Early studies of the Tetrahymena telomerase have indicated that single-stranded DNA primers lacking telomeric repeats (non-telomeric primers) are very poor substrates for the enzyme.59,60 Primers containing telomeric repeats at the 3' termini and non-telomeric repeats at the 5' termini were, however, efficiently extended by the telomerase.60 Evidently, these primers could properly align with the RNA template region, like the telomeric primers. Moreover, primers containing telomeric repeats at the 5' termini and non-telomeric sequences at the 3' termini were also extended by the enzyme at a rather high efficiency, even though the 3' ends of these primers could not form canonical Watson-Crick hydrogen bonds with the nucleotides in the RNA template region.60 One possible explanation for these data was that the G-rich telomeric repeats at upstream positions in the primers have a higher affinity for the hypothetical second site of the enzyme than non-telomeric sequences (see Fig. 4). The interaction with the second site was proposed to increase the probability of extension of the non-telomeric 3'-termini in these primers.13,60 This interpretation has been recently tested by primer extension assays carried out with the telomerase RNA mutants described above, in which the entire RNA template region was substituted with a non-telomeric template sequence.52 The primers used for these assays contained a 3'-terminal sequence complementary to the mutated RNA template. Upstream of this sequence the primers contained various arrangements of Tetrahymena telomeric repeats, (TTGGGG)n, and non-telomeric sequences. The data obtained in these experiments indicated that primers containing G-rich telomeric repeats located between nucleotides 12–17 upstream of the 3' termini were more efficiently extended than primers containing non-telomeric DNA at these positions. These data appeared consistent with preferential telomerase second site binding of authentic telomeric repeats at upstream positions in the primers. However, it should be pointed out that the mutant enzymes were not processive and that, therefore, these conclusions may not apply to the processive mode of primer extension of the wild-type enzyme.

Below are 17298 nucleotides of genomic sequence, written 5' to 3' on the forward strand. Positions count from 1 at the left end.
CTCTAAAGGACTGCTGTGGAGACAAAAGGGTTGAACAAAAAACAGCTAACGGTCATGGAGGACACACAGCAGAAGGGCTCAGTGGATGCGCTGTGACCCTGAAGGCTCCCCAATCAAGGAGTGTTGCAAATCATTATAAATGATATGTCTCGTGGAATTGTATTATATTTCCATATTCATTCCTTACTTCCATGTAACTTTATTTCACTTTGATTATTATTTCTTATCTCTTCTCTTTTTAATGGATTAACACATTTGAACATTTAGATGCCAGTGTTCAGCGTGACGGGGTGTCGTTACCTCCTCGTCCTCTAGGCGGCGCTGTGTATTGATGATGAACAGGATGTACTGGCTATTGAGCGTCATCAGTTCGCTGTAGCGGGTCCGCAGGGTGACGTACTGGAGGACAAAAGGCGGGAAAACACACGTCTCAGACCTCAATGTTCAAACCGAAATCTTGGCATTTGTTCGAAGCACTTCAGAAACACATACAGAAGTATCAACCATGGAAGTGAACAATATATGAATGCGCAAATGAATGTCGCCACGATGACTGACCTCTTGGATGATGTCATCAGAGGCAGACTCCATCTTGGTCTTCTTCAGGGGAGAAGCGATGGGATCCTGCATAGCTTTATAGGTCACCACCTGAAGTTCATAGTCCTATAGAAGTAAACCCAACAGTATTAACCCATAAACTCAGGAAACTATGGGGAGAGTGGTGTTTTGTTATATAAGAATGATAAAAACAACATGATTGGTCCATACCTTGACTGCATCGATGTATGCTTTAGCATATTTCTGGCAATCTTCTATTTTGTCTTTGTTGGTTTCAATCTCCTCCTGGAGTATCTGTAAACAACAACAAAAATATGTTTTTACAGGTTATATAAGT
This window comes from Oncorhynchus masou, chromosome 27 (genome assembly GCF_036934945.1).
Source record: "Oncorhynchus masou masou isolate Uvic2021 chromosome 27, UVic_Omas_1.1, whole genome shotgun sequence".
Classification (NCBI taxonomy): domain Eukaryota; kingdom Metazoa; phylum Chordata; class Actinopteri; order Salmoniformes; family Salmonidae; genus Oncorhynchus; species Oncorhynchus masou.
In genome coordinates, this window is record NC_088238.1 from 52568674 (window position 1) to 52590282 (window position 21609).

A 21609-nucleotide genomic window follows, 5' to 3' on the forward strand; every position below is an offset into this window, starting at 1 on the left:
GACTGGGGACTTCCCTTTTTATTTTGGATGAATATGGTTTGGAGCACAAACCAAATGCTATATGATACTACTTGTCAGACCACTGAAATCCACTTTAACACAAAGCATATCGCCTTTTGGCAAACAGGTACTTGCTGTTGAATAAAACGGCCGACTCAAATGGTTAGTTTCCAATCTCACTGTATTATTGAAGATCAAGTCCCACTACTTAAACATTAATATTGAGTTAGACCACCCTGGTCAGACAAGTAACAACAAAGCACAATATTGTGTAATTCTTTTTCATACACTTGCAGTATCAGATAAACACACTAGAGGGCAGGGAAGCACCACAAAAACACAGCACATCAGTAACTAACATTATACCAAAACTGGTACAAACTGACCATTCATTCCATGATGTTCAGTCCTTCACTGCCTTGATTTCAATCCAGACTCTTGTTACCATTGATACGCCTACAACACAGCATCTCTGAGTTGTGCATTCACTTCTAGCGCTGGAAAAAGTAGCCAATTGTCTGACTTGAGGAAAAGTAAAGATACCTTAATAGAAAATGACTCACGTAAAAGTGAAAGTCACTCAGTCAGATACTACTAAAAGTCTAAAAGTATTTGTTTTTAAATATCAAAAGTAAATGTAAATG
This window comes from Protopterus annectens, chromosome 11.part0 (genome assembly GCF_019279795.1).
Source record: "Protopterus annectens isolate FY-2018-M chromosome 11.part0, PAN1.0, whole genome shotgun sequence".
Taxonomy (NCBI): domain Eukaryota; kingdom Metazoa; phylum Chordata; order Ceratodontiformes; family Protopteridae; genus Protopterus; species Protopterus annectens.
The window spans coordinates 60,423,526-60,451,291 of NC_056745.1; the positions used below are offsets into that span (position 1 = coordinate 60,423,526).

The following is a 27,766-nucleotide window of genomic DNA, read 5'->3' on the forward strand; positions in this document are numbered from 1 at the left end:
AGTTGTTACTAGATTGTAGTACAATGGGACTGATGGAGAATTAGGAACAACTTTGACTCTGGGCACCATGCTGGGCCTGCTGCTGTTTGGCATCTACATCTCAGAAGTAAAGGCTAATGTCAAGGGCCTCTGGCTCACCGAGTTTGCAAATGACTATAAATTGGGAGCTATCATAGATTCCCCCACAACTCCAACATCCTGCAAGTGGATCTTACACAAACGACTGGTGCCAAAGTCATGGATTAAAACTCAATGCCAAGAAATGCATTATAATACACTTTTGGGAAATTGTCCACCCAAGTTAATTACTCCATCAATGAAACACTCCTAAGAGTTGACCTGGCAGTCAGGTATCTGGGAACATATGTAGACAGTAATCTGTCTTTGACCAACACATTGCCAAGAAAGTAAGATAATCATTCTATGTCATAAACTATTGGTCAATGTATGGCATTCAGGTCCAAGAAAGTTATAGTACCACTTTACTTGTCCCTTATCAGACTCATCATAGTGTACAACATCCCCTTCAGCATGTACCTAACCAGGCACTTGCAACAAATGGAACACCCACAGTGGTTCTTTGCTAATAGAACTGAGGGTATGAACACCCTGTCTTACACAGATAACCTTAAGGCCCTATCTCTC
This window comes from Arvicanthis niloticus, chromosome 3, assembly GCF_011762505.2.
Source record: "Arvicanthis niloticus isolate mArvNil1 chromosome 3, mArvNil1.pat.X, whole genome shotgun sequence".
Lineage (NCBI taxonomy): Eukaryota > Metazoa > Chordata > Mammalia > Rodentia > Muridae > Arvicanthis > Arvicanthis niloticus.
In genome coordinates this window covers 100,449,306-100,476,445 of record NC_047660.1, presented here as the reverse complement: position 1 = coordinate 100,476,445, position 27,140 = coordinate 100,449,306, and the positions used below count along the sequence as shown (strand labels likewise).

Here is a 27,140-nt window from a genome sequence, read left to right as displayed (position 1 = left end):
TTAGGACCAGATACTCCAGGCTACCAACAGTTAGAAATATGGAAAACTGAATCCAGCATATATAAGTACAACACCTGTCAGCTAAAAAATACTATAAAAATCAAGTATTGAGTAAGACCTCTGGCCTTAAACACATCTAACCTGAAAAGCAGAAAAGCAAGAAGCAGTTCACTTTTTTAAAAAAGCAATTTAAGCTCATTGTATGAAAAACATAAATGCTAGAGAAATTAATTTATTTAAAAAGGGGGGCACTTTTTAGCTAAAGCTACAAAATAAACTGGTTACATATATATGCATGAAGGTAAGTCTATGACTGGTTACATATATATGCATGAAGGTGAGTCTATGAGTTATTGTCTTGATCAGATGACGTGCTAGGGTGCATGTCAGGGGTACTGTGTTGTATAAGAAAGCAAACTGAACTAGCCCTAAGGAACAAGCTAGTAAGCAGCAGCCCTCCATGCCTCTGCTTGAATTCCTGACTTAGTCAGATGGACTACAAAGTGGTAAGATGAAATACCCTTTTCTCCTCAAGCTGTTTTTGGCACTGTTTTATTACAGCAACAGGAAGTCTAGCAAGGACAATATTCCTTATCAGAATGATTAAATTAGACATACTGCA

The question whether non-telomeric primers can be extended by the telomerase was reexamined in a series of studies, in which the conditions used for the reactions were carefully monitored.61 These studies revealed that the Tetrahymena telomerase can extend primers that do not contain any telomeric repeats at nanomolar concentrations, albeit at lower efficiencies than the efficiencies with which primers containing telomeric repeats were extended.61 In particular, the telomerase was capable of extending non-telomeric primers containing sequences that are apparently extended in vivo by the telomerase during chromosome healing events. The elongation of the non-telomeric primers was found to be especially sensitive to concentrations of mono- and divalent ions in the reaction mixtures, and this could explain the apparent discrepancy with some of the earlier results, which indicated that non-telomeric primers could not be extended. Tetrahymena telomerase isolated from mated cells has specificities for non-telomeric and telomeric primers that are indistinguishable from enzyme isolated from vegetative cells. In contrast, telomerase purified from developing macronuclei in cells from another ciliate, Euplotes crassus, was found to contain a factor needed for elongation of non-telomeric 3'-ends.62 This factor was absent from telomerase purified from vegetative E. crassus cells. It should be noted that both the Tetrahymena and the Euplotes telomerases initiate the extension of non-telomeric primers with the sequence GGGGT-3'.